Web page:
OPEC+ Will Soon Confront a Tougher Oil-Market Test

OPEC+ may have put a floor under crude prices by extending oil supply cuts for another quarter, but the group will soon face a more grueling test. Saudi Arabia and its partners agreed Sunday to keep roughly 2 million barrels of daily output offline until midyear, a move that should balance global markets and buoy futures above $80 a barrel. Bullish traders may even cheer that alliance member Russia has pledged to focus more on constricting production than exports. If Moscow follows through, that may help tighten inventories when oil demand climbs during summer in the Northern Hemisphere. Yet a tougher choice lies in store when the Organization of Petroleum Exporting Countries and its partners hold their next ministerial meeting, scheduled for June 1 in Vienna.

If the coalition wants to prevent global markets from tipping back into surplus, it may need to persevere with output curbs for the entire year, projections from the International Energy Agency show. Other forecasters, such as Standard Chartered Plc, contend that demand will be strong enough for OPEC+ to relax the cuts and revive production. Saudi Arabia has shown it’s willing to keep a tight rein on supplies, but if cutbacks are prolonged further, the cooperation of fellow OPEC+ members is far from guaranteed.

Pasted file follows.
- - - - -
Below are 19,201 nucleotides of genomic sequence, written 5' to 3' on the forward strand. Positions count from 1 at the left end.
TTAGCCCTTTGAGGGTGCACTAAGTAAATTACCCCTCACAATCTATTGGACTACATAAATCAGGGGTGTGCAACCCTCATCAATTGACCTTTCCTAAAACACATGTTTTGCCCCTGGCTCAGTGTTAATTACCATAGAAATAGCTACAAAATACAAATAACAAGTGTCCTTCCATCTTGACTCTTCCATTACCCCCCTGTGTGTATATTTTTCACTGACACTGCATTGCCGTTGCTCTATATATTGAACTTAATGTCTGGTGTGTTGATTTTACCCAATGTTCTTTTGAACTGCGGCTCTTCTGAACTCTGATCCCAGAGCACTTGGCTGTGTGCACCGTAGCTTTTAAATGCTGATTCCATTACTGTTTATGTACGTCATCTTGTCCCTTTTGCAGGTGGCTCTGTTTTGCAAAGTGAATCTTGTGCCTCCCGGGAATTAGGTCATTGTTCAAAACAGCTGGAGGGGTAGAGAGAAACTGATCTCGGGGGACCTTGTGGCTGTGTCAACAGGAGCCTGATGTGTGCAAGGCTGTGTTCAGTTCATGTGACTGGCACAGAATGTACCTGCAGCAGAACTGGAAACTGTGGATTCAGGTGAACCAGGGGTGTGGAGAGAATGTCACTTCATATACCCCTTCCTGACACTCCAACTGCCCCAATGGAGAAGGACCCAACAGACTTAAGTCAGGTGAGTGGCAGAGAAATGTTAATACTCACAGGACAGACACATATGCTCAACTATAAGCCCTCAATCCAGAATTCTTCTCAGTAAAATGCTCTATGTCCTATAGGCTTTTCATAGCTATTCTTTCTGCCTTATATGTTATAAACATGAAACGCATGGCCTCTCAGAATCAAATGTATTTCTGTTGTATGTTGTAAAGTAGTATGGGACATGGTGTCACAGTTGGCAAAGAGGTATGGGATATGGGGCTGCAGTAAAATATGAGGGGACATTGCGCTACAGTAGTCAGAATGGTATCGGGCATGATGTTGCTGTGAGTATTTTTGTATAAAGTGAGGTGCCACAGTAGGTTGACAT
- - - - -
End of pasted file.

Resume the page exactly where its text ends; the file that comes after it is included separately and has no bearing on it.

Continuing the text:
The producers have been restraining output — and sacrificing sales volumes — for most of the time since the group was founded in 2016. They must weigh up how much longer to keep oil in the ground when the energy transition is starting to erode demand growth. The United Arab Emirates is now sitting on about 1.5 million barrels a day of idle output, or about a third of its total, after investing substantially in new facilities. Abu Dhabi has always been eager to monetize its capacity, and has clashed before with Riyadh over the right to have it recognized. Then there’s Iraq, which is once again flouting its OPEC+ production quota while seeking revenues to rebuild its shattered economy. Baghdad has promised to do better, and will need to deliver for the group’s collective effort to succeed. “The need for unity and discipline must prevail,” brokerage PVM Oil Associates said. “OPEC+ will be sorely tested in 2024.”

Source: bloomberg.com